Tesco was once a beacon of business success, steamrolling the grocery competition with seemingly endless store openings to accompany eye-catching annual profits. But the corporate juggernaut which has steadily been in decline came to halt following the announcement of the biggest ever recorded pre-tax loss of £6.4 billion < http://www.bbc.co.uk/news/business-32408755>, just one year on from a £2.26 billion profit margin.
Tesco is still a giant, accounting for almost 40 per cent of a UK grocery market with an estimated value of almost £175 billion per year. Yet the fact it has stumbled so badly given its formidably strong position is worth investigating because it offers a lesson for all businesses to heed.
Firstly, Tesco knew they were having a profitably bad year, and when you have to give results to the market, you might as well give as much bad news as possible this year so future years look like you’ve quickly turned things around, rather than spread out the bad news and suggesting you have had several ‘mediocre’ years.
So they revalued many of their properties to reflect more conservative prices, and this accounted for £4.7bn reduction. This isn’t really a ‘loss’ per se, although with the expected closure of almost 50 stores across the country, it may well become realized in the next year, and it certainly won’t have helped their share price.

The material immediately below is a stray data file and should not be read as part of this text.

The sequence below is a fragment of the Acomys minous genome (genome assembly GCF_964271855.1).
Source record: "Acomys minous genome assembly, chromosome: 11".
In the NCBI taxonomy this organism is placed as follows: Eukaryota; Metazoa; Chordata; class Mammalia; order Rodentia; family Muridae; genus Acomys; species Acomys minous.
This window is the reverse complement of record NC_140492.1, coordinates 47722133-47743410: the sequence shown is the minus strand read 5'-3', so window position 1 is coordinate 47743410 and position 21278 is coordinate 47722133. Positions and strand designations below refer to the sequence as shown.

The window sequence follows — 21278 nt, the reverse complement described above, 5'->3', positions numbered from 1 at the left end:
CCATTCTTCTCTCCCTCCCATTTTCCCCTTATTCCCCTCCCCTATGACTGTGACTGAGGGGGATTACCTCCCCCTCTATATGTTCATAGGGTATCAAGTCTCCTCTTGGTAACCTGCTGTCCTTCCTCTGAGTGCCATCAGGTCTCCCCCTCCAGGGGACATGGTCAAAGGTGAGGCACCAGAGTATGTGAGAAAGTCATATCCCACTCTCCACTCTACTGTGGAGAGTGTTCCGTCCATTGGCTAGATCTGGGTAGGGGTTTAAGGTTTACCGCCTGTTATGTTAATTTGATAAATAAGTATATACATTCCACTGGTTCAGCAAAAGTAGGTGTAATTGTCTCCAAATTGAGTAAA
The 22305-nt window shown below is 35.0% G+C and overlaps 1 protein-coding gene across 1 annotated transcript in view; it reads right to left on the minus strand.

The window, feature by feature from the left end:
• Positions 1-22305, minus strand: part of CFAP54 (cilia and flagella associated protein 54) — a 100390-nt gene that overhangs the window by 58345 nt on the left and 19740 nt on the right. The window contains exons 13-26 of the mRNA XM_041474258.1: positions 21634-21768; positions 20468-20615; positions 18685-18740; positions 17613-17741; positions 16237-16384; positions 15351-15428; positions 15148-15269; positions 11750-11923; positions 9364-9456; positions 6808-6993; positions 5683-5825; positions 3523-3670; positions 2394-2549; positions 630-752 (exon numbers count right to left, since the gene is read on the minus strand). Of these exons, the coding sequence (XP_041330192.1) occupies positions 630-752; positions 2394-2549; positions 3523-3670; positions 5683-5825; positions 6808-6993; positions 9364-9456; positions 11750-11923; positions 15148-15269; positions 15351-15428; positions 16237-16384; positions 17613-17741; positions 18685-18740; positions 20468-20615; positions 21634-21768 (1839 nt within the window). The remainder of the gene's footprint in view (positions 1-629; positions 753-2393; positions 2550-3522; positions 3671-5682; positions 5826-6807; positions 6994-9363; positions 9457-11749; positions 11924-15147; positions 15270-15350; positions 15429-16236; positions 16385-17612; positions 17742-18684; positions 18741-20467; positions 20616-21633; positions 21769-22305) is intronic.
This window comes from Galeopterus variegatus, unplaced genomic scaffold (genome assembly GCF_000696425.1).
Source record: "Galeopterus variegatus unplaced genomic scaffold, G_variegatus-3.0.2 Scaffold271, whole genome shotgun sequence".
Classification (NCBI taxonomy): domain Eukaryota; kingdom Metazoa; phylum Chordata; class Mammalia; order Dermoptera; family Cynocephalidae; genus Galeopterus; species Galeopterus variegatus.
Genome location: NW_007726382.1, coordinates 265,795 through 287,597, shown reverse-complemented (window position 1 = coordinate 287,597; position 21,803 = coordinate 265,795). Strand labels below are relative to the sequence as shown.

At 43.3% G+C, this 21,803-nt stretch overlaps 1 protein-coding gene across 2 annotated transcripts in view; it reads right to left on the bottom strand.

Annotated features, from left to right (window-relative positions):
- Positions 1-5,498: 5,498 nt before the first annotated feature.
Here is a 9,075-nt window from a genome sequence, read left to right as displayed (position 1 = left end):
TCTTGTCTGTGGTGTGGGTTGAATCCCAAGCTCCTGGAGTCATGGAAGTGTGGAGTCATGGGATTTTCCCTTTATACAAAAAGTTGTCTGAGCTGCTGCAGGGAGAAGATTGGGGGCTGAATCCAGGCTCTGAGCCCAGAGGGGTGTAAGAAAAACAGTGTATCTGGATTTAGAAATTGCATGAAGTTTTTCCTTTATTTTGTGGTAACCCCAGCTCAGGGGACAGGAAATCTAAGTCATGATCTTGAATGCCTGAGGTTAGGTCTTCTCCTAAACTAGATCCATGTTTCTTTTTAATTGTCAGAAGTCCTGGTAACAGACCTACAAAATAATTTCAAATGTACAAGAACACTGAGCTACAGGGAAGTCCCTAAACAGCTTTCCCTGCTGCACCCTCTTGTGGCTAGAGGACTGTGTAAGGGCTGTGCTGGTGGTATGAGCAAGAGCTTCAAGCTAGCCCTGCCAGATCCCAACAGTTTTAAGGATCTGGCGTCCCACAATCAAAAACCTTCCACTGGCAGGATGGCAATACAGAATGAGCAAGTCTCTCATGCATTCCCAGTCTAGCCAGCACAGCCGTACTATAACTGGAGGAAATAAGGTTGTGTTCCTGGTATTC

But what about the other £1.7bn? A swing of almost £4bn – What happened?
Simply put, Tesco stopped innovating. It’s easy to forget that Tesco blazed a trail with its Clubcard loyalty scheme – a move that its competition never fully recovered from. Tesco also accelerated the hypermarket model, upping the product range to create single supplier shopping centres, while its Tesco Local stores changed the corner shop culture forever. But since then, while its competitors have steadily eaten away at market share, particularly the perceived low-cost alternatives Aldi and Lidl, Tesco has become a monolith, reacting to the market rather than dictating it.
The current customer experience of buying groceries is going through another massive change. More and more people are switching to the convenience of ordering online, and with the major supermarkets providing price matching ‘offers’, the battle of getting and keeping customers is intensifying. Getting the customer experience right, at an acceptable price will be key. Upset your customers and they will simply switch to your competition.
There’s plenty of time and money in the coffers to ensure Tesco can get itself back on track. But until it rediscovers the flair for innovation, it is likely to find itself constantly dealing with the impact of decline. Markets and customers change all the time, and as the speed of communication and business accelerates, those businesses must be nimble and not expect to trade on previous successes indefinitely. To really stay ahead of the competition, you need to be a constant innovator
Has your business forgotten how to innovate? If you’d like to chat over a coffee and brainstorm some ways to kick start the creativity which wins you customers, then get in touch : email firstname.lastname@example.org, or call me on 01962 670200.